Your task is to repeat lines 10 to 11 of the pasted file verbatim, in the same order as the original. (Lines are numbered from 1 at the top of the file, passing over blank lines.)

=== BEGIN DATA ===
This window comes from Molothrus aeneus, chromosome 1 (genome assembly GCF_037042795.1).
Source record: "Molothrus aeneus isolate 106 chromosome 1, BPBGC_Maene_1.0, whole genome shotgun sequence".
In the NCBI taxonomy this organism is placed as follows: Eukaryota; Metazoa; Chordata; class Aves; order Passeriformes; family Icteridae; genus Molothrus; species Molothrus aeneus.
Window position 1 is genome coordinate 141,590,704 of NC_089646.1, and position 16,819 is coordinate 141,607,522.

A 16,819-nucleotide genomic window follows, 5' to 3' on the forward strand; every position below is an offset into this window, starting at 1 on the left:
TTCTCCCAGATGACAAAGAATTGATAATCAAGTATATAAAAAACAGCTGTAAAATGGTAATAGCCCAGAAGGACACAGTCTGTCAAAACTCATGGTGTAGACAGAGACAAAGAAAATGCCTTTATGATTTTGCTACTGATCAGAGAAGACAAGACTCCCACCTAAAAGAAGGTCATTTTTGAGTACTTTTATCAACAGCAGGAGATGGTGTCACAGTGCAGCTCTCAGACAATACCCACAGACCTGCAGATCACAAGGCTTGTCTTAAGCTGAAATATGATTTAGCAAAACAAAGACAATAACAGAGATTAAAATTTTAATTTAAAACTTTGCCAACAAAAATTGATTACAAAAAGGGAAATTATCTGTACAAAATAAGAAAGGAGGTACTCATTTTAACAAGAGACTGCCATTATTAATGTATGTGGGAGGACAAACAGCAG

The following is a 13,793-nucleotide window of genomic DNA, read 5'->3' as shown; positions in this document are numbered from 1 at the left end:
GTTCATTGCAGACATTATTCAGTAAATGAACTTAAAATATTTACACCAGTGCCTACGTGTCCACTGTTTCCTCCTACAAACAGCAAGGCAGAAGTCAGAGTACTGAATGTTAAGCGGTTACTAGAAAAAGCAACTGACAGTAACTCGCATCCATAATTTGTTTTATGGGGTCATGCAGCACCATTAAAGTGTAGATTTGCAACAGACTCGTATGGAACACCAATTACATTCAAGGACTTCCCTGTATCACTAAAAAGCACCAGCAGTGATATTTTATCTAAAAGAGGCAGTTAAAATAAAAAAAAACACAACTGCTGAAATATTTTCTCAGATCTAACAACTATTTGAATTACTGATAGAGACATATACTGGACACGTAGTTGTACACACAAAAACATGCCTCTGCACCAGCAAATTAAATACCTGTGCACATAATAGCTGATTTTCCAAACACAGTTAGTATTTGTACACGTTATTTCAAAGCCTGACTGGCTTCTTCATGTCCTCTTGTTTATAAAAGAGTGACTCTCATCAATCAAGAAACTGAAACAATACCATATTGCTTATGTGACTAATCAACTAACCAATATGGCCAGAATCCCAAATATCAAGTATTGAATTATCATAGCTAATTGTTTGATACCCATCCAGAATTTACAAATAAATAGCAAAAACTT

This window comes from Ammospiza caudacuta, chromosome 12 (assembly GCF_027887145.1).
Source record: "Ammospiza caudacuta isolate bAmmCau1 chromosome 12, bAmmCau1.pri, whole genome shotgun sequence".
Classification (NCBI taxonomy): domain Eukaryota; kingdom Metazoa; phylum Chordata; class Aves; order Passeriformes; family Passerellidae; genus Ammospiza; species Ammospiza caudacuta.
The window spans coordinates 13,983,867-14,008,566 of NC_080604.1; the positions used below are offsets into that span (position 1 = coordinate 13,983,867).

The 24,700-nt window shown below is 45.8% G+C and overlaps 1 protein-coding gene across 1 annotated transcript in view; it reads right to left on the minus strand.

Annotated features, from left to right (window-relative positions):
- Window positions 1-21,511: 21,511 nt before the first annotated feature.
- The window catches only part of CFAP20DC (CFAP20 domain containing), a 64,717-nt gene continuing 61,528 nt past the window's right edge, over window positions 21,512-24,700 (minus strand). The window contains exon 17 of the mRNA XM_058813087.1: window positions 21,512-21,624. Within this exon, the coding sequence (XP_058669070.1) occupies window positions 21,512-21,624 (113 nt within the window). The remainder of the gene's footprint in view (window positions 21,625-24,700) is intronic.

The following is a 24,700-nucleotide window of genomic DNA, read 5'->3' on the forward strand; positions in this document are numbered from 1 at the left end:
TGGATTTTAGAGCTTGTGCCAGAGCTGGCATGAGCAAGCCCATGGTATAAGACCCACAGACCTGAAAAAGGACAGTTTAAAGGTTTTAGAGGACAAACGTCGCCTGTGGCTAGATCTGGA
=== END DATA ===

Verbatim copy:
Source record: "Ammospiza caudacuta isolate bAmmCau1 chromosome 12, bAmmCau1.pri, whole genome shotgun sequence".
Classification (NCBI taxonomy): domain Eukaryota; kingdom Metazoa; phylum Chordata; class Aves; order Passeriformes; family Passerellidae; genus Ammospiza; species Ammospiza caudacuta.